«Connectivity, Organization, and Network Coordination of the Drosophila Central Circadian Clock by Zepeng Yao A dissertation submitted in partial ...»
The various classes of clock neurons are described in the text and labeled in the schematic. The projections of each clock neuron class are depicted in the same color as their soma. The LPN projections have not been described. aMe, accessory medulla. See text for details. The figure is reprinted from Helfrich-Förster, C., Shafer, O.T., Wülbeck, C., Grieshaber, E., Rieger, D., and Taghert, P. (2007). Development and morphology of the clock-gene-expressing lateral neurons of Drosophila melanogaster. J. Comp. Neurol. 500, 47–70, with permission from John Wiley and Sons.
Neurochemistry of the Drosophila clock neuron network.
(a) A schematic of the expression patterns of Cryptochrome (CRY) and PDF receptor (PDFR) within the clock neuron network. Note that CRY and PDFR are co-expressed by many clock neurons. Re, retina; La, lamina; Me, medulla; aMe, accessory medulla. (b) A schematic of the expression of neuropeptides and neurotransmitters by the various clock neurons. PDF, pigmentdispersing factor; ITP, ion transport peptide; NPF, neuropeptide F; sNPF, short neuropeptide F;
IPNa, IPNamide. The expression of choline acetyltransferase (Cha) and vesicular glutamate transporter (GluT) indicates the presence of acetylcholine and glutamate, respectively. dpr, dorsal protocerebrum. This figure is reprinted from Curr. Opin. Insect Sci. 7. Hermann-Luibl, C., and Helfrich-Förster, C. Clock network in Drosophila. 65–70. Copyright (2015), with permission from Elsevier.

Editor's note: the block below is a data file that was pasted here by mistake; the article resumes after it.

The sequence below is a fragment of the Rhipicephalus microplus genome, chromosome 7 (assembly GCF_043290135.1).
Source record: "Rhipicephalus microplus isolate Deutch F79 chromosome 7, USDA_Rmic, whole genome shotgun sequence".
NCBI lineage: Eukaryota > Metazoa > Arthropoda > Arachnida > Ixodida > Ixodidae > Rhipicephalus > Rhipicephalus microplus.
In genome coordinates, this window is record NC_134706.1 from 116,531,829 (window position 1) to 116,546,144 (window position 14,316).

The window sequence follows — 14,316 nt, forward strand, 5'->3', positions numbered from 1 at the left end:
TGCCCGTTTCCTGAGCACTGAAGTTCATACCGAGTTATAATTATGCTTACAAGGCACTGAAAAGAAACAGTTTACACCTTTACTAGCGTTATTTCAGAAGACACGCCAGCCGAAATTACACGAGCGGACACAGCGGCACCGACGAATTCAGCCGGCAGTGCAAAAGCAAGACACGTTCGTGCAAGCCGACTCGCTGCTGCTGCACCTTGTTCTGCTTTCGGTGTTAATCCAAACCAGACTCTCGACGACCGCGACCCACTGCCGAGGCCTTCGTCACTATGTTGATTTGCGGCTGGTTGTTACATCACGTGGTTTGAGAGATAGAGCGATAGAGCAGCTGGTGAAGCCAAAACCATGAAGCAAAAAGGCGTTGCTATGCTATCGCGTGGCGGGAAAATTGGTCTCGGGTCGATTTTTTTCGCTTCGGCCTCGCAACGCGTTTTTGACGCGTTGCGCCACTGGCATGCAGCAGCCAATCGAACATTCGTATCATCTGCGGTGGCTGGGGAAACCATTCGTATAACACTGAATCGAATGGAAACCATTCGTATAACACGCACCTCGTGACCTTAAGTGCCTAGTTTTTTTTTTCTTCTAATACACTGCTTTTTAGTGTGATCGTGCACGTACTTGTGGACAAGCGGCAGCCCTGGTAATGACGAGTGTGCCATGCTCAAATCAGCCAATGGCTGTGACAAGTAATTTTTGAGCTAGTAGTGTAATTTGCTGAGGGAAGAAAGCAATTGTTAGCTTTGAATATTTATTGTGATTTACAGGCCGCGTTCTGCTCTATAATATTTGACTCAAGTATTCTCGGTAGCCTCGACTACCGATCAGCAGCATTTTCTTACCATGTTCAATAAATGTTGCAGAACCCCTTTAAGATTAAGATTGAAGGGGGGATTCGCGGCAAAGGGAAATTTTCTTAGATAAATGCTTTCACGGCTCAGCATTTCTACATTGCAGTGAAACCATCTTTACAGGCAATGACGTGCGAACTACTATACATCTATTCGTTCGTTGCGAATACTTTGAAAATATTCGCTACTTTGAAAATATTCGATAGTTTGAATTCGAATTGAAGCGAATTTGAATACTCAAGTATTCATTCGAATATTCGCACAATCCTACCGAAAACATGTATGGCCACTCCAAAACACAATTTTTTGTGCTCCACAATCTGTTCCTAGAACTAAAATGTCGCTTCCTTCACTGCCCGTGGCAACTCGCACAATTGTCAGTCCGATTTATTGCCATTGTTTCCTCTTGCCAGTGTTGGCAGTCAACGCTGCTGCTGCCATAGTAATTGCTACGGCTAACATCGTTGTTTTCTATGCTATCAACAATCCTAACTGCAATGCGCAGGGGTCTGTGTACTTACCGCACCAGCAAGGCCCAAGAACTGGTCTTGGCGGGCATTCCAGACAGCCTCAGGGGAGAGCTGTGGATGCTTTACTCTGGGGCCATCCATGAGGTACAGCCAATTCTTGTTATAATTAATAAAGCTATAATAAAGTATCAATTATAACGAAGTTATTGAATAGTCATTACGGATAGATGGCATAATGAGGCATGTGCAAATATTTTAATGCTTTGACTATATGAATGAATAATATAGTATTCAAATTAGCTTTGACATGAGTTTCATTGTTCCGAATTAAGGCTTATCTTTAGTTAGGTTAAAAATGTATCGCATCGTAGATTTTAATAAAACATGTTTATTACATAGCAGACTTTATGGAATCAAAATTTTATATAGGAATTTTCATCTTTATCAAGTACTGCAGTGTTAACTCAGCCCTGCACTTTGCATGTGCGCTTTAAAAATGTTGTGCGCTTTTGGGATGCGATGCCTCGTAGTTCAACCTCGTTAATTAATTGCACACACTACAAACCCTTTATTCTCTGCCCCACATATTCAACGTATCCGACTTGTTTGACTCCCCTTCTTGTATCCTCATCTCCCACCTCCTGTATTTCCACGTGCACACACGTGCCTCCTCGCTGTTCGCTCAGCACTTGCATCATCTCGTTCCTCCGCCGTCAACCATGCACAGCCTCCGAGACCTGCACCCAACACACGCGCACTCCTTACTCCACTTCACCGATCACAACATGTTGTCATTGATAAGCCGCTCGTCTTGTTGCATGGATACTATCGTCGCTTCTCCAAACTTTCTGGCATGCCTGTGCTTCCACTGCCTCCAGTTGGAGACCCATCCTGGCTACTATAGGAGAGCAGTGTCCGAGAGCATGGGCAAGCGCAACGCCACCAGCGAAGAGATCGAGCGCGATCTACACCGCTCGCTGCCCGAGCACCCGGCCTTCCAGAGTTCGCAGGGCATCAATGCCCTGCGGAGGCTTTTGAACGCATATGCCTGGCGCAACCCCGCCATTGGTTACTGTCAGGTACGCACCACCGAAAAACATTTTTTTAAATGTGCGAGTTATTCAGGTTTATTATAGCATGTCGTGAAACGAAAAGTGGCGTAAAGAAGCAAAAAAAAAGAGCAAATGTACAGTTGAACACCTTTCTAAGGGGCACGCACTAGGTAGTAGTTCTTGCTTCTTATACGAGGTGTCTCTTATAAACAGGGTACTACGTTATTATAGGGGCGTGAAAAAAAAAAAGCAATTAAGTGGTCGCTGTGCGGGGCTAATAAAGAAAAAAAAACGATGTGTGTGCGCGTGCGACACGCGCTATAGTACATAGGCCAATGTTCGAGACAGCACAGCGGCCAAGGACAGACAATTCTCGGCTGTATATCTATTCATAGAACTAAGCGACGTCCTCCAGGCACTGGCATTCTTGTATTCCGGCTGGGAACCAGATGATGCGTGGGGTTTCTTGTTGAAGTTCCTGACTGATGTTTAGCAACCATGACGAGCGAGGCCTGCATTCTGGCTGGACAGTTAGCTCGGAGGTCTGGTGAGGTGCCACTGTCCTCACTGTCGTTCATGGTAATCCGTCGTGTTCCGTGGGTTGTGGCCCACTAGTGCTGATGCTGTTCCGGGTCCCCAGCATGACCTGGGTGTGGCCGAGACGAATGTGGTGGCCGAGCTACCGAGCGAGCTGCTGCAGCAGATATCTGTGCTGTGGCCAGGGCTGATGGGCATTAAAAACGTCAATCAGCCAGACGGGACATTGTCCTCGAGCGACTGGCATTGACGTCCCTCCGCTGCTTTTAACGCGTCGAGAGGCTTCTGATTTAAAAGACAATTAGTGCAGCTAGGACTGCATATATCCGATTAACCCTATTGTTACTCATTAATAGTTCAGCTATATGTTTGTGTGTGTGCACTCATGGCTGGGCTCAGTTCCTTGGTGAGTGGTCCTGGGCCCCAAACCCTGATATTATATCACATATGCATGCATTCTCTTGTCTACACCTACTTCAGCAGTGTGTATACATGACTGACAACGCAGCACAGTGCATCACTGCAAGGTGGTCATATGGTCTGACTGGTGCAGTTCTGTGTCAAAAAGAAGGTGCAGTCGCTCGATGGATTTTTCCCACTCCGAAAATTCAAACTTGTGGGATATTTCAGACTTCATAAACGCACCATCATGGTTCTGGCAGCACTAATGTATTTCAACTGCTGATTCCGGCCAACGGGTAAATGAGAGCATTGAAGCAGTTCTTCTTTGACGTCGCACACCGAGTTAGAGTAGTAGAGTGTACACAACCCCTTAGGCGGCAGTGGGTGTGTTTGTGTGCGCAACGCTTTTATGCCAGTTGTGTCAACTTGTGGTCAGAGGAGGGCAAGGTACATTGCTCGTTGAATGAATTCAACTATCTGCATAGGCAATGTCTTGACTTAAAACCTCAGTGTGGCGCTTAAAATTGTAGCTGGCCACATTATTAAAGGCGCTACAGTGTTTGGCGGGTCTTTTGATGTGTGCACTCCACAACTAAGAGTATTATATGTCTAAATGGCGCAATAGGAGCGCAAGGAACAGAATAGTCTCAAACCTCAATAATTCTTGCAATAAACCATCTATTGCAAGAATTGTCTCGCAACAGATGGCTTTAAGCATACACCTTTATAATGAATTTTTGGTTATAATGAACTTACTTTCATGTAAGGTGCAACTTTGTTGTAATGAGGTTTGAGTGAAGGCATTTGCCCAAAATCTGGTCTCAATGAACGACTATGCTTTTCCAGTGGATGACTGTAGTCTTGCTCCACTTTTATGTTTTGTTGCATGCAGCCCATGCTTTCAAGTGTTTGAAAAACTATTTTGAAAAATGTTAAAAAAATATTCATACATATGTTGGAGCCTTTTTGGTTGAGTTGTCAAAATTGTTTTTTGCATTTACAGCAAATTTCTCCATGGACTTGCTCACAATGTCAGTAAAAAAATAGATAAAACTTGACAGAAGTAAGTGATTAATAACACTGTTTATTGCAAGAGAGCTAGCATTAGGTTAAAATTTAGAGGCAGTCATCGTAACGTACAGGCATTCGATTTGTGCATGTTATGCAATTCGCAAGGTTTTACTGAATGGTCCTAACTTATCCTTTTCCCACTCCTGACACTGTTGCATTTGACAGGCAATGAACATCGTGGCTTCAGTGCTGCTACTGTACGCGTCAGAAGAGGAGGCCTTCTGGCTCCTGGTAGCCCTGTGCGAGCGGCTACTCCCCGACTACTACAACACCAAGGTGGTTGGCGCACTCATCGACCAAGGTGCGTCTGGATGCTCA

1.5 Models of the Drosophila clock neuron network function Studies employing cell ablation and mosaic genetic rescue approaches have suggested a dual-oscillator model of the Drosophila clock network function: The LNvs function collectively as a “morning oscillator” that promotes activity around dawn, whereas the LNds and the 5th sLNv function collectively as an “evening oscillator” that promotes activity around dusk (Grima et al., 2004; Stoleru et al., 2004). The LNvs are essential for robust circadian timekeeping in the absence of environmental cues (Renn et al., 1999), and are thought to be the dominant pacemaker of the clock network under short-day conditions and constant darkness (Stoleru et al., 2005, 2007). In contrast, it is thought that light activates output from the LNds/5th s-LNv, and these neurons become the dominant pacemaker under long-day conditions and constant light (Picot et al., 2007; Stoleru et al., 2007). This dual-oscillator model provides a powerful and elegant model for the functional division of the clock neuron network and the adaptation of the clock neuron network to day-length changes, but it does not account for many experimental observations (discussed by Yoshii et al., 2012).
In addition to the lateral clock neurons, recent work has highlighted the importance of another group of clock neurons, the DN1ps. DN1ps are capable of driving activity rhythms in the presence of light (Murad et al., 2007), and can promote activity both around dawn and dusk depending on the specific light and temperature conditions (Fujii and Amrein, 2010; Zhang et al., 2010a, 2010b). Furthermore, the DN1ps have been implicated as key output neurons of the clock network in the control of activity and sleep rhythms (Cavanaugh et al., 2014; Kunst et al., 2014).
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CHAPTER 2. Analysis of functional neuronal connectivity in the Drosophila brain 1